Experts from South Asia Discuss ICH Education in Bangladesh

The participants and the students of University of Dhaka at the 2019 Sub-regional Meeting for ICH Safeguarding in South Asia ⓒ Boram Kim

Living heritage is viable through transmission that takes place in various formats and places. Transmission of intangible cultural heritage (ICH) occurs within formal education1. in schools as well as through non-formal education outside of school curricula. Places of transmission can also vary from schools to community centers to private spaces.

The 2019 Sub-regional Meeting for ICH Safeguarding in South Asia was held from 24 to 26 June in Dhaka, Bangladesh, to examine the current status of ICH education in South Asia and discuss the future. The meeting, co-organized ICHCAP and the UNESCO Dhaka Office, was participated by twenty-seven government officials and civil society members from six South Asian countries (Bhutan, Bangladesh, India, Maldives, Nepal, and Sri Lanka),as well as cultural and education experts from UNESCO offices. During the meeting, they shared national education policies and activities for ICH safeguarding and discussed future cooperation projects.

A participant of the meeting said, “Although the term ‘ICH’ is not specifically mentioned, ICH has been taught in various forms and languages in the field.” The participant emphasized that “In order to integrate ICH into public education through policies, education experts should first respect and recognize the value of ICH.”

Speakers pointed out that although many South Asian countries have included ICH in their education policies, there are few cases where ICH education is systematically implemented. They thus emphasized urgent cooperation among different domains at national levels. As it is practically difficult to change national education curriculums due to various restrictions, however, the participants discussed possibilities of ICH education through extracurricular activities and community centers actively operated in South Asian countries, among others.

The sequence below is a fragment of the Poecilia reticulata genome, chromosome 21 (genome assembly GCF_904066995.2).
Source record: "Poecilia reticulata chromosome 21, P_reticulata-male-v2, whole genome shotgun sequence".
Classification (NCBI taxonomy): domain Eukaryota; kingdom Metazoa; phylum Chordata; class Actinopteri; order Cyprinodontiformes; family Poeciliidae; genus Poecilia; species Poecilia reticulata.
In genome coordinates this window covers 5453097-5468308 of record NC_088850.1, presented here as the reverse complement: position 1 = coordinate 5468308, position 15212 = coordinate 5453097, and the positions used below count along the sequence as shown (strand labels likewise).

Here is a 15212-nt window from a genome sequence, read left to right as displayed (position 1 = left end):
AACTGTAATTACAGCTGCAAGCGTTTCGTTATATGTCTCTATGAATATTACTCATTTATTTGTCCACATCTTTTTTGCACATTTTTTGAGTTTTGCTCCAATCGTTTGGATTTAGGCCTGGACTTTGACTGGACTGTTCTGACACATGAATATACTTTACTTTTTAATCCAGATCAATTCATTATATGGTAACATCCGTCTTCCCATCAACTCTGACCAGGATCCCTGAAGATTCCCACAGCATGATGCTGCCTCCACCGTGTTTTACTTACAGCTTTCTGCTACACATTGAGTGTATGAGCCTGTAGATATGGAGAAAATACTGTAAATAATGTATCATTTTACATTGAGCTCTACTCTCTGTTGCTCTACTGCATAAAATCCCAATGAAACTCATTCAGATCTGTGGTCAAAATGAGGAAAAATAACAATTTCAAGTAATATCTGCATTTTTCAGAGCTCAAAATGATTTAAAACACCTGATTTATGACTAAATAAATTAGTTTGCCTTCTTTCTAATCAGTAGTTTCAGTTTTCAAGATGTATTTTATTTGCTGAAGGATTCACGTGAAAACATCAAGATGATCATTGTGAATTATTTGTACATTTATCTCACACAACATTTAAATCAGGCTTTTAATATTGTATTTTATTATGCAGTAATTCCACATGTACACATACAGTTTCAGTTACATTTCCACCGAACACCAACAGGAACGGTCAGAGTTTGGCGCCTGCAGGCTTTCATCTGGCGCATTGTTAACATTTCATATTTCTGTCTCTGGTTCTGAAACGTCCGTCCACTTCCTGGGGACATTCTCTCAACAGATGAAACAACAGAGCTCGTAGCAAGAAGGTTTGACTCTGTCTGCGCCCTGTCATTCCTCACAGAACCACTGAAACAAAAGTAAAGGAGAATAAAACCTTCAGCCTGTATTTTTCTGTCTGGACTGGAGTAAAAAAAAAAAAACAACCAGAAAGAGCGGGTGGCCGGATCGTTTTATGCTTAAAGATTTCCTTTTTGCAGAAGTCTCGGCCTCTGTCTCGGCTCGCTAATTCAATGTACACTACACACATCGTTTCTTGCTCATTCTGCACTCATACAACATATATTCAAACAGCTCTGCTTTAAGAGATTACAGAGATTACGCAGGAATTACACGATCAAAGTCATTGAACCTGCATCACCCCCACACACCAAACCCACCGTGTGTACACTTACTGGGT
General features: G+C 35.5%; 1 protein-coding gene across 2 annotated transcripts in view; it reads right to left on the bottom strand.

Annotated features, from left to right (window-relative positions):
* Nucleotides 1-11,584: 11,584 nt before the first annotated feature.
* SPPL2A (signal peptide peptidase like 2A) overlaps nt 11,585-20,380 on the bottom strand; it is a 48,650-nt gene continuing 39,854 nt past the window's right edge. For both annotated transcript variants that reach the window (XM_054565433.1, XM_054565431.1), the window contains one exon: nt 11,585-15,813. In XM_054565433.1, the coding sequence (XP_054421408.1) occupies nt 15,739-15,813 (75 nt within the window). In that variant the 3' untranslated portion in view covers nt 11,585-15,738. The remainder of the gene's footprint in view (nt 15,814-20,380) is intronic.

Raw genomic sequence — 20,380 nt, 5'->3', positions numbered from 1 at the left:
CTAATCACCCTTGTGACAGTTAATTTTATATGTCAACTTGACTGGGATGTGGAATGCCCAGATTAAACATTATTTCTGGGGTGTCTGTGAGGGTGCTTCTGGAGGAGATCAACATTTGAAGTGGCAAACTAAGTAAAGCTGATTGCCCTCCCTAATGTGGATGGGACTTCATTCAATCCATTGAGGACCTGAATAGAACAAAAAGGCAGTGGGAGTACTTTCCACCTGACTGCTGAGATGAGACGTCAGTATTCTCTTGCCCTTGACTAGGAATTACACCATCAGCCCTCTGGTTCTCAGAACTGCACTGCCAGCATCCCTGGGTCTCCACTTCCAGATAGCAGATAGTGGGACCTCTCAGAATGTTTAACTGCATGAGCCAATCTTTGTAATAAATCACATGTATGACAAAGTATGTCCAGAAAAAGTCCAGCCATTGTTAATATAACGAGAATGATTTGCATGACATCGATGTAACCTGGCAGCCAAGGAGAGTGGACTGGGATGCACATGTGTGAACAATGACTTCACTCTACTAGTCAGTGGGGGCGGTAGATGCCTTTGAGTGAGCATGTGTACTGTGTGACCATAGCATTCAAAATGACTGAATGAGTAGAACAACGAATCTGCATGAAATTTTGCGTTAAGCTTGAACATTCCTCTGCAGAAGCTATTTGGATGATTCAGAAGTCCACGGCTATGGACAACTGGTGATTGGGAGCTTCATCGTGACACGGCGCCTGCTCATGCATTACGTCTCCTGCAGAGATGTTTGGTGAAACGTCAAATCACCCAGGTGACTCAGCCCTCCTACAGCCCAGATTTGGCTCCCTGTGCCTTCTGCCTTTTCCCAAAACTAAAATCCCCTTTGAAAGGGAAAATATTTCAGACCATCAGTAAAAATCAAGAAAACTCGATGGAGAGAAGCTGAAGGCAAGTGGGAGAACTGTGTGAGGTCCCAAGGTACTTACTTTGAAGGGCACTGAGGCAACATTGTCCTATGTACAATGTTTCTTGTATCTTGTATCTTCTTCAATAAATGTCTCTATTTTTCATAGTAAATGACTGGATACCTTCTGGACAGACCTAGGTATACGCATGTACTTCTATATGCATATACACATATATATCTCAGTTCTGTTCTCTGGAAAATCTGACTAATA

In particular, there was an opinion that countries should start with what they can do now, such as integrating ICH within the existing framework of education for sustainable development (ESD) or global citizenship education (GCED) to teach the importance and value of ICH and inviting community practitioners to schools.

One of the participants said, “If there is a market, it will naturally support education” while education about the social significance of ICH, community cohesion and identity is still important, highlighting the economic value of ICH associated with vocational education.

On the last day of the meeting, the participants visited the Society for the Welfare of Autistic Children, a Bangladesh NGO that uses ICH in education of autistic children as well as the performing arts department of the University of Dhaka to experience ICH education in the context of formal and non-formal education.

During the meeting, ICHCAP explained its ICH safeguarding activities in South Asia and shared its plans for education projects, laying the ground for regional cooperation. ICHCAP has been operating various projects that integrate ICH and education in earnest since the establishment of the Higher Education Network for Safeguarding Intangible Cultural Heritage in 2018. This year, ICHCAP has been expanding its efforts in education projects: it is examining the current status of ICH education in the Asia Pacific region with UNESCO Bangkok Office and developing teaching plans for elementary school children in cooperation with  Jeonju National University of Education, among other efforts. ICHCAP will support the transmission of ICH through projects to develop teaching plans and materials that can be used in South Asia, based on the discussion results of the meeting.

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1. Formal education is education delivered in a systematic intentional way, especially within a school. Non-formal education refers to various forms of education delivered outside of formal education.